So I handed the giant apple from Jonah to Neeley.
“Mmmm!” said Neeley.
All the way back to Lincoln, Jonah and Neeley passed the apple back and forth. Juice dripped down onto Neeley’s jacket until it was soaked. And Jonah kept giggling and saying things like “I like this apple!” and “I’m eating a BIG apple!” and “Neeley likes the apple too!”
Finally I turned around and Jonah handed me the core.
“You ate it all!” I said, wonderingly. “It must have been really good.”
“Yeah!” he said, and added, “Can I have an apple with lunch?”
So we all had apples with lunch.
The Apple Peeler
After lunch, I put Neeley in his bed for a nap and went to the kitchen to try out my new apple peeler. Since Joy of Cooking suggested Empire apples for the pandowdy, I fit an Empire onto the apparatus and turned the handle. In less than 10 seconds, the apple was completely peeled, cored, and sliced. And I was in love with my new gadget.
Because I was squealing and yelling “Come look at this!” Jonah came running into the kitchen to see. He begged to take a turn. It was so easy, he personally peeled the rest of the apples I needed for the pandowdy.
I have never seen such a cool kitchen tool in my life. Why had I never seen one used before? Oh, if only my mom could have had one when I was a child. She would have loved it.
The Apple Pandowdy
I’ve wanted to try an apple pandowdy for several weeks now. An apple pandowdy is like a deep-dish pie—just fruit filling in a dish and a top crust—no bottom crust. According to The Joy of Cooking, it’s traditionally sweetened with molasses. For the one I made on Saturday, I used half molasses and half brown sugar, apples, cinnamon, nutmeg, salt, allspice, and a pre-made Great Value pie crust.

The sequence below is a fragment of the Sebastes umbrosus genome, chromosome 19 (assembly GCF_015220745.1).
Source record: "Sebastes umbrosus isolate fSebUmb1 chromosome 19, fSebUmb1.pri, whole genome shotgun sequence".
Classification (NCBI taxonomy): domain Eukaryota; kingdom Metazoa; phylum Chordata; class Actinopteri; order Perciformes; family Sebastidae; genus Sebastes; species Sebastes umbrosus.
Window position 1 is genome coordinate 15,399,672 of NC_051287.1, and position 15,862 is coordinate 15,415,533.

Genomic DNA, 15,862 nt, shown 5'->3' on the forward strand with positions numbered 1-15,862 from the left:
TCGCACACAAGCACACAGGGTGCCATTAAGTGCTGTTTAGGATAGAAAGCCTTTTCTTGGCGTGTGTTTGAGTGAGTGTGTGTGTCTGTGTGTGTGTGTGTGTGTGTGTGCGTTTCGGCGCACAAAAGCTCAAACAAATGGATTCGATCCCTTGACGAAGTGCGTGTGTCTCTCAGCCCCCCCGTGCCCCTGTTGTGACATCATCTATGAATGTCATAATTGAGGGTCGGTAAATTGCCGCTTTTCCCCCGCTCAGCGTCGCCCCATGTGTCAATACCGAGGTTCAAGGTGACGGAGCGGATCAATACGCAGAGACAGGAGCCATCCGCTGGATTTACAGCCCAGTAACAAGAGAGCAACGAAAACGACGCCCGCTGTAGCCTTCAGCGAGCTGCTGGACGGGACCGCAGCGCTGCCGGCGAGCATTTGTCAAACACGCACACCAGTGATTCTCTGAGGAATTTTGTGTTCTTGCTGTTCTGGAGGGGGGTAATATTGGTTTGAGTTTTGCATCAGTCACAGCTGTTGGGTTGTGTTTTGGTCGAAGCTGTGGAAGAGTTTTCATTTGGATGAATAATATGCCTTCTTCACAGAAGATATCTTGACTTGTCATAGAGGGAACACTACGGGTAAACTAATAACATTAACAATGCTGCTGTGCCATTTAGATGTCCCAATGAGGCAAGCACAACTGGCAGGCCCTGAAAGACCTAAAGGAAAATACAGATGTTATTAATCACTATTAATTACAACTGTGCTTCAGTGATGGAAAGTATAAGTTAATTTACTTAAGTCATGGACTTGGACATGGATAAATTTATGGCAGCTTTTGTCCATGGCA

I used a 10-inch decorative pie pan for the baking dish. Per the Joy of Cooking instructions, I baked the pandowdy for 30 minutes at 400 degrees, then took it out of the oven, turned the oven down to 350, and cut the crust into two inch sections (like you would a brownie). Then I pressed the edges of the crust pieces down into the apple filling to allow the juices to come through, and I also spooned some of the molasses/apple jelly that was already bubbling up over the top of the crust and spread it over the surface of the crust. Next I returned the dish to the oven and baked it about 30 minutes more.
Early in the assembly process, I did make a mistake; the recipe called for ¼ tsp of cinnamon and ¼ tsp of nutmeg, but I added ½ tsp of both because I picked up the wrong measuring spoon. Fortunately, some people really like cinnamon and fall spices, so the pandowdy was a success even with the extra cinnamon and nutmeg. A friend who tried it Sunday at lunch said something about the fragrant spices—she’s a cinnamon lover.
Now, since pre-made pie crusts come in sets of two, I’ve got one more Great Value pie crust left to use. I will probably try an Apple Galette this week—which is essentially a rustic pie or apple pizza. And I cannot wait to use my new apple peeler again. I thank God for gadgets like this one—I really do.